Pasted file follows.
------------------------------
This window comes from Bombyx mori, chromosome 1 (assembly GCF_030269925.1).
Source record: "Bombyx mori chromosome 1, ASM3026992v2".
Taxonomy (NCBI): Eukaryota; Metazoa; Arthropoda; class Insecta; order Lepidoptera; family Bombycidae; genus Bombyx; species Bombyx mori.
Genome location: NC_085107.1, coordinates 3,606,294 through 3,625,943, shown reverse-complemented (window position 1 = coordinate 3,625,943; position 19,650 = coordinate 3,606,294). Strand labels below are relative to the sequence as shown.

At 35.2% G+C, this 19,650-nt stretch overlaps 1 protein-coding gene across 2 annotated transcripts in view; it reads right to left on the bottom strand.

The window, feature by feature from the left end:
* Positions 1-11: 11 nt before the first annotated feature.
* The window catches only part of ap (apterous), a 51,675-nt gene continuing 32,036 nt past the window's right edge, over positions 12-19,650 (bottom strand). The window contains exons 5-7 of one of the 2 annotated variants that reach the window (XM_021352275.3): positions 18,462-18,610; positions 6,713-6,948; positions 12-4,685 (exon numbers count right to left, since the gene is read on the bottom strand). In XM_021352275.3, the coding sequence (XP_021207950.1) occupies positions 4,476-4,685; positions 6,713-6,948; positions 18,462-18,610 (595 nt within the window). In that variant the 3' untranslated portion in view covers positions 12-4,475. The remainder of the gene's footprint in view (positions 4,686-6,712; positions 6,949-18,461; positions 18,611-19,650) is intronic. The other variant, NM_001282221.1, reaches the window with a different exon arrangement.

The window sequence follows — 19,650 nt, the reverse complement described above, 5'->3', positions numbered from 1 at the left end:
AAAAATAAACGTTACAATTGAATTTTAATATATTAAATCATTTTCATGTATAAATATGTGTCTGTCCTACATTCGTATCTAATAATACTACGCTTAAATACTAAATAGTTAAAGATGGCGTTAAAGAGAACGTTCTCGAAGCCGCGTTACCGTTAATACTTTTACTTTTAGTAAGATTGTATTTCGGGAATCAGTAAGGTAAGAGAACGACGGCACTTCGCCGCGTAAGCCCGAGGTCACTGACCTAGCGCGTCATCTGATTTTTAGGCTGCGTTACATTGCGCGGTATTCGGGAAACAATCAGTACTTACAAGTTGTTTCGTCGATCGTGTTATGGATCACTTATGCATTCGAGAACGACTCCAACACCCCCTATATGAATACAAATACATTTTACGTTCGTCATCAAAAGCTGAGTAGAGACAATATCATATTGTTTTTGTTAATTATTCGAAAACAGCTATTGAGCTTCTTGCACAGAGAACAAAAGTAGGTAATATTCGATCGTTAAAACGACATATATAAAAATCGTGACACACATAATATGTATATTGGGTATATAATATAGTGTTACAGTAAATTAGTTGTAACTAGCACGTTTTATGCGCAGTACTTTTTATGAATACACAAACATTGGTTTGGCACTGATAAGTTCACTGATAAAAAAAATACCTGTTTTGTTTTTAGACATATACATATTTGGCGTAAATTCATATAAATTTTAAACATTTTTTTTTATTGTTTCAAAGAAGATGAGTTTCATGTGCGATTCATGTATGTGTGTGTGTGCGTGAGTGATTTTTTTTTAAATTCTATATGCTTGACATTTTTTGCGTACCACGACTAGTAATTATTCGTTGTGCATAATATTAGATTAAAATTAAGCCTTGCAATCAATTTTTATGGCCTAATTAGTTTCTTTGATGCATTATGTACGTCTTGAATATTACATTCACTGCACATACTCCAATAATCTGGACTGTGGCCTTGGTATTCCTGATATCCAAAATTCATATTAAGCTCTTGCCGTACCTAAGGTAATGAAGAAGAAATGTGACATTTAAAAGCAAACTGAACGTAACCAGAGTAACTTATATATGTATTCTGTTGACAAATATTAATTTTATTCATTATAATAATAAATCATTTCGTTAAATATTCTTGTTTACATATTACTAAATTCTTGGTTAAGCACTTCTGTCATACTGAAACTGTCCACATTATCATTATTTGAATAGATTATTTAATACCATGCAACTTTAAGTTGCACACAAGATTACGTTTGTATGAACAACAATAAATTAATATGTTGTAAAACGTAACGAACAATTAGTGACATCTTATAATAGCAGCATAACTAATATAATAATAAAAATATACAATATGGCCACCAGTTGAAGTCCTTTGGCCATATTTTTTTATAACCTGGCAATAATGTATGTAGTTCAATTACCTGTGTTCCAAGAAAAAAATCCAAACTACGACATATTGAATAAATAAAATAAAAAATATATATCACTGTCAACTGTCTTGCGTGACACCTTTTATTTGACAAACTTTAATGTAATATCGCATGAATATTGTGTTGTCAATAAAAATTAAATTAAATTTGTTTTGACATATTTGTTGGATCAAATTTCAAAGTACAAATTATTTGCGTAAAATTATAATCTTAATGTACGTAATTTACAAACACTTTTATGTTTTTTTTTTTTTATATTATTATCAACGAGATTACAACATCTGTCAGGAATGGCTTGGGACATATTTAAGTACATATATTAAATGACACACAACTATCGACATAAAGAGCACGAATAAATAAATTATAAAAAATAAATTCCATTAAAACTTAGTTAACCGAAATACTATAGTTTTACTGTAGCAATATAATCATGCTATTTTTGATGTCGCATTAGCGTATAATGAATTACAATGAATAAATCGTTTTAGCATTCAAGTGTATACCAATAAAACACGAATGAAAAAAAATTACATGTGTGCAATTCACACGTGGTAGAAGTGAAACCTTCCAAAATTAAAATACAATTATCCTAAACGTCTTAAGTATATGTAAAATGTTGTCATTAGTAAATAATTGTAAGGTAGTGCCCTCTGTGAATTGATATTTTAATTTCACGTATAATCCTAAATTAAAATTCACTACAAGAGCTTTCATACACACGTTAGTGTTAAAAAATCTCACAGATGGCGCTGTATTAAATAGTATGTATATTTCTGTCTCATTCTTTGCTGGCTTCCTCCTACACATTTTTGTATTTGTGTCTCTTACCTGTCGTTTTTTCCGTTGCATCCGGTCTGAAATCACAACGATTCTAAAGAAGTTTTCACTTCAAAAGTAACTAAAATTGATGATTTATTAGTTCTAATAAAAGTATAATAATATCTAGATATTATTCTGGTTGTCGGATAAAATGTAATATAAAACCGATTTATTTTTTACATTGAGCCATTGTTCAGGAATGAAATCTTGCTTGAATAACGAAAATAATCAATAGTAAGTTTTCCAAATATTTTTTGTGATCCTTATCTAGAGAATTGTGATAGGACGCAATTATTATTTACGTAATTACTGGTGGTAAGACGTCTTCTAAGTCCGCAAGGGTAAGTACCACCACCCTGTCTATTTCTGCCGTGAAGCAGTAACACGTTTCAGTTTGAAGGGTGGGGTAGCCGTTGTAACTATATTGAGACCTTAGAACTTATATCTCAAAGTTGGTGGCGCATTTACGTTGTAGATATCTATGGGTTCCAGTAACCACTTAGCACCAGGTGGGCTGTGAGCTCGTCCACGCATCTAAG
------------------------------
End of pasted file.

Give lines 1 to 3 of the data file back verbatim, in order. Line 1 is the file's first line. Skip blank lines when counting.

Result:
This window comes from Bombyx mori, chromosome 1 (assembly GCF_030269925.1).
Source record: "Bombyx mori chromosome 1, ASM3026992v2".
Taxonomy (NCBI): Eukaryota; Metazoa; Arthropoda; class Insecta; order Lepidoptera; family Bombycidae; genus Bombyx; species Bombyx mori.